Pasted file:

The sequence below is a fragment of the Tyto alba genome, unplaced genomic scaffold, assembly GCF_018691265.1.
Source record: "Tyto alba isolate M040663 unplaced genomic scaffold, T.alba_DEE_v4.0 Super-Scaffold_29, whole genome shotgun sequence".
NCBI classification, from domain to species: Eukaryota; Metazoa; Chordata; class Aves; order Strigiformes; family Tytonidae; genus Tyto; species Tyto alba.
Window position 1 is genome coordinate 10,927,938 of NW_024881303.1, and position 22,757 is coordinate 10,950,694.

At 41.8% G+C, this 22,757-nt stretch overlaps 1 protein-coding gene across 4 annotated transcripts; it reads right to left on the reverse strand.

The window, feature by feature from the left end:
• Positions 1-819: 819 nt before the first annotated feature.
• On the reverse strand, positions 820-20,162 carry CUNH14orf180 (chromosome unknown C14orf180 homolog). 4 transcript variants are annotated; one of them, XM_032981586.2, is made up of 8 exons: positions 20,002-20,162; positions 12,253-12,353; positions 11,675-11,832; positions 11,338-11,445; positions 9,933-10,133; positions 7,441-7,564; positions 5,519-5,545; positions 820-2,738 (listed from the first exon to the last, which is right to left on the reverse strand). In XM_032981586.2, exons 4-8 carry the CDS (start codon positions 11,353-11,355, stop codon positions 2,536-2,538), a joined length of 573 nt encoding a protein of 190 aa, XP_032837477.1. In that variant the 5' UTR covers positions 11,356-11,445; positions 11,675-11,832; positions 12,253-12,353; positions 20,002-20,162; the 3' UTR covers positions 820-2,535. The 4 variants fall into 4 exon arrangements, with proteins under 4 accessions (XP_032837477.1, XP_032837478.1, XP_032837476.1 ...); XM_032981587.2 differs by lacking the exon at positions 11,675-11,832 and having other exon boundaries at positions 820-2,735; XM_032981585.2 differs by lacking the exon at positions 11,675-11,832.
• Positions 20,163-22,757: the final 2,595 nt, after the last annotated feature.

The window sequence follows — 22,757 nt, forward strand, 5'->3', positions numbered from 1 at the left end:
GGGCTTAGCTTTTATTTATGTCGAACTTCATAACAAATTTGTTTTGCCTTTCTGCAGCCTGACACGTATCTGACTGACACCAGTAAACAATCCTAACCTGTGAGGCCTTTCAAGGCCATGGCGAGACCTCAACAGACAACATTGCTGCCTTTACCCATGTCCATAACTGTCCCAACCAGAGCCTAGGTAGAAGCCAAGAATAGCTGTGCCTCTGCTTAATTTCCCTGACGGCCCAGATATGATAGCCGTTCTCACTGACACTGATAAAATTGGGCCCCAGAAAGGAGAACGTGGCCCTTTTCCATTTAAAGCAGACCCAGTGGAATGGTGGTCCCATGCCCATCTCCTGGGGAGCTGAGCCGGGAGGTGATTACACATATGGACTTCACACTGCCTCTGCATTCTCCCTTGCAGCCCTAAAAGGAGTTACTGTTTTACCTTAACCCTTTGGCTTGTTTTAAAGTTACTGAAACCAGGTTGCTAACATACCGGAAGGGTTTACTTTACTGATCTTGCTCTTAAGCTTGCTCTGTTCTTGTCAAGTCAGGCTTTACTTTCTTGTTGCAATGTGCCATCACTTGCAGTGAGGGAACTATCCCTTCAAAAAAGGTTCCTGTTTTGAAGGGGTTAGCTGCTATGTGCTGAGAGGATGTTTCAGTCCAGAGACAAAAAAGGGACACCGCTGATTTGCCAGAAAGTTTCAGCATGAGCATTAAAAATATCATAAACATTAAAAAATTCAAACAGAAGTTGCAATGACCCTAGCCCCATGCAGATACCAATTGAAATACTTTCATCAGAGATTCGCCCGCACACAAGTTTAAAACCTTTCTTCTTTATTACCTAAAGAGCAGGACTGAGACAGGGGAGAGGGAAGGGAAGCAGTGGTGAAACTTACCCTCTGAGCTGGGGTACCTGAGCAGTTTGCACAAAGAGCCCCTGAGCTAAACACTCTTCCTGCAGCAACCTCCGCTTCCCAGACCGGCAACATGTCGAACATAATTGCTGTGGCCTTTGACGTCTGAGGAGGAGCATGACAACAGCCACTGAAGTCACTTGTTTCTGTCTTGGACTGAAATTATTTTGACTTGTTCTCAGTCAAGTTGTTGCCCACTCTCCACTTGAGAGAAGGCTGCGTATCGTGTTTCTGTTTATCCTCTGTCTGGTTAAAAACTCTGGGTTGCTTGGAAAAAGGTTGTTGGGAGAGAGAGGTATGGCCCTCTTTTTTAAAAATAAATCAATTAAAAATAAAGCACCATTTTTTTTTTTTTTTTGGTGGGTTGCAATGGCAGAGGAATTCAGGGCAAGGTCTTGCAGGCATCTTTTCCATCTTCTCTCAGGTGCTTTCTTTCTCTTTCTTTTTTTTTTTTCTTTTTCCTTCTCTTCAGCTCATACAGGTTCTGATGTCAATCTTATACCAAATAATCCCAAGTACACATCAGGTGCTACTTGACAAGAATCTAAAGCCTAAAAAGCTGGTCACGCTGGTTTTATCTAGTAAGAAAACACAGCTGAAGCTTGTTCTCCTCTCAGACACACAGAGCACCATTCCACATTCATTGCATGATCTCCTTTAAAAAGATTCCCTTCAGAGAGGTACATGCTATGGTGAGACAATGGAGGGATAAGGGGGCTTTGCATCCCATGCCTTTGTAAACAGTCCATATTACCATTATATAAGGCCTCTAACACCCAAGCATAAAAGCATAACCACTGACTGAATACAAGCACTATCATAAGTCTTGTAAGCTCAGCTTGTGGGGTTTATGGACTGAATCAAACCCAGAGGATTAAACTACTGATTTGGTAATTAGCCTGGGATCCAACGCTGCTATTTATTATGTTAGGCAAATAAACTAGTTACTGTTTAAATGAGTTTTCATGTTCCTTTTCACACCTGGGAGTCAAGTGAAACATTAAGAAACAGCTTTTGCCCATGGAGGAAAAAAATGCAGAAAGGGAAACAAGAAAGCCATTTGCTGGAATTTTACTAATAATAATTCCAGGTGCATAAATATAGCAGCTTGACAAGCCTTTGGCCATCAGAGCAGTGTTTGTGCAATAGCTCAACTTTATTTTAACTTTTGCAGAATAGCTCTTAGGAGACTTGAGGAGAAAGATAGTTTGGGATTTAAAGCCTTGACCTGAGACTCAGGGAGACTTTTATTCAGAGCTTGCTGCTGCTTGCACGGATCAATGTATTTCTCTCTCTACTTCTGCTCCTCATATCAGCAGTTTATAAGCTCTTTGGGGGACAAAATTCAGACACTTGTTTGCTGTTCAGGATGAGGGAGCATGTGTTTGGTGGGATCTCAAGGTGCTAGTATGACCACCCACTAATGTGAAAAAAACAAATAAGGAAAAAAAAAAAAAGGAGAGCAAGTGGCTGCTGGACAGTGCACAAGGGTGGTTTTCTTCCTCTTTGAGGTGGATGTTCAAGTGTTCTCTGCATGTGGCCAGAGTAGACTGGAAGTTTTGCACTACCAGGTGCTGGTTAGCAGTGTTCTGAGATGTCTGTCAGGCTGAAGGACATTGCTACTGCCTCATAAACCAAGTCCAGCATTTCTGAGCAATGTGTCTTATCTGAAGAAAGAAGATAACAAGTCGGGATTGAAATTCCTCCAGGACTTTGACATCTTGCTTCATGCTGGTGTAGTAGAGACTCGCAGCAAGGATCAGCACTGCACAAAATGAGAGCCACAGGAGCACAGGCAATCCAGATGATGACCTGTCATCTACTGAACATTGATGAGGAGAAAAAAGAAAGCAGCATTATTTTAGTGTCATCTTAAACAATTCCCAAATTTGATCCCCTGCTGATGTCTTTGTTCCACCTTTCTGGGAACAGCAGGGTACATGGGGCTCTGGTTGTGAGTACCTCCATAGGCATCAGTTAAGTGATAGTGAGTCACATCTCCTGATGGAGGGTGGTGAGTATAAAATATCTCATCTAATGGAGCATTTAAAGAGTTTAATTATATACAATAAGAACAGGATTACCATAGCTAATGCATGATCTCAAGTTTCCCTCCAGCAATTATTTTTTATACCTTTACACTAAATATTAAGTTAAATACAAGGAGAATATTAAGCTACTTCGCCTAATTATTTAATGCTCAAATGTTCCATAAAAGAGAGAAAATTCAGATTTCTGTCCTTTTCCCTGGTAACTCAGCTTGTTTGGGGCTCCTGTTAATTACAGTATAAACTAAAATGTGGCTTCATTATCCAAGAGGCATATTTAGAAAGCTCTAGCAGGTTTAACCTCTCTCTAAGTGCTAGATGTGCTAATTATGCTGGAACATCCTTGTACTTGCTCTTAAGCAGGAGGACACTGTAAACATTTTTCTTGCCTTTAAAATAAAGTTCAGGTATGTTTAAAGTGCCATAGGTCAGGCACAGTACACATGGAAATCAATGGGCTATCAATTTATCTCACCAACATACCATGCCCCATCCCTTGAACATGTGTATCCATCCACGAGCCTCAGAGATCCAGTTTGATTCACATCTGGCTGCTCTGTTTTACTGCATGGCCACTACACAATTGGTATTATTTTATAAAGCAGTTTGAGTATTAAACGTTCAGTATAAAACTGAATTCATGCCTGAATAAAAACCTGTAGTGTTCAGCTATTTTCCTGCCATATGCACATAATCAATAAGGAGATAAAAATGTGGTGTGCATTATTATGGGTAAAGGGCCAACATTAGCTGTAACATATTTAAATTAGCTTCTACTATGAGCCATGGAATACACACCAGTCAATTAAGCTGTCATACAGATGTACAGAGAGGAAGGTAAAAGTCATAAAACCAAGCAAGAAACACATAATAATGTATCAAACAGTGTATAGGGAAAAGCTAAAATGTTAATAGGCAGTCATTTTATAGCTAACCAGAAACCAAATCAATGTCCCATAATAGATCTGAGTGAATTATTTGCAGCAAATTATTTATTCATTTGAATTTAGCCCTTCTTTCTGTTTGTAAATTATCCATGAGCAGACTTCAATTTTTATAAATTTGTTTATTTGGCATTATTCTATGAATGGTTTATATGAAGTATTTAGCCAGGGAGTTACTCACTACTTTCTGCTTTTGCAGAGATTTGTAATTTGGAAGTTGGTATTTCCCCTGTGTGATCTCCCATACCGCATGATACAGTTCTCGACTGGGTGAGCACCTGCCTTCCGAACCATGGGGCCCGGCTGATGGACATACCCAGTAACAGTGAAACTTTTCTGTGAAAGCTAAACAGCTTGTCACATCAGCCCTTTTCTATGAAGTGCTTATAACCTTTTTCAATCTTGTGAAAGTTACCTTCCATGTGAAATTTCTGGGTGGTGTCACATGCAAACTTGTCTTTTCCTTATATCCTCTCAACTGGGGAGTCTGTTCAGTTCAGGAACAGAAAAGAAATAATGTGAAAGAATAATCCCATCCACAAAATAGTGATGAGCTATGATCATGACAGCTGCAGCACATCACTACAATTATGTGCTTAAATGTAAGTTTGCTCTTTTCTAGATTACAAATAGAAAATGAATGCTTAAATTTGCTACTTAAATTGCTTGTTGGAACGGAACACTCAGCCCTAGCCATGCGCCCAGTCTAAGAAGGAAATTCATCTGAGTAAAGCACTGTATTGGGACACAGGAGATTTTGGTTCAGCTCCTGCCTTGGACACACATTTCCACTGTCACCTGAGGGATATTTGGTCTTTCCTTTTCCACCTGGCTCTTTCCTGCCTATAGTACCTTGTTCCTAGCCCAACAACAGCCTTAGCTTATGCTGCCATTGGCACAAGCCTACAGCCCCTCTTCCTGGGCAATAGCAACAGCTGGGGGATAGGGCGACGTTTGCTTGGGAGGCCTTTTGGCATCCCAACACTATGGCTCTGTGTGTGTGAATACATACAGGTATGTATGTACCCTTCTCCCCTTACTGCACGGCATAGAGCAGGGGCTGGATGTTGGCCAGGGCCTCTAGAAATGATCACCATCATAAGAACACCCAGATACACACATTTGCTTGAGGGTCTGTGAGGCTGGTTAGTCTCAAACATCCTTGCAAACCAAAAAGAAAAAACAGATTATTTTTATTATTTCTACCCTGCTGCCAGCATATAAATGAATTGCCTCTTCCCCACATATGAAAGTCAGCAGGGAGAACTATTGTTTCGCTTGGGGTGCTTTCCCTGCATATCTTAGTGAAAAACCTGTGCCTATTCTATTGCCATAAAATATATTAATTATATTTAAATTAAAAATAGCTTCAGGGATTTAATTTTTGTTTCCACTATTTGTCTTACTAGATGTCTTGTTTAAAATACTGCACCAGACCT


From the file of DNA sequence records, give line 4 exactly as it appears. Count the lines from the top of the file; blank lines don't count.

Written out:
Window position 1 is genome coordinate 10,927,938 of NW_024881303.1, and position 22,757 is coordinate 10,950,694.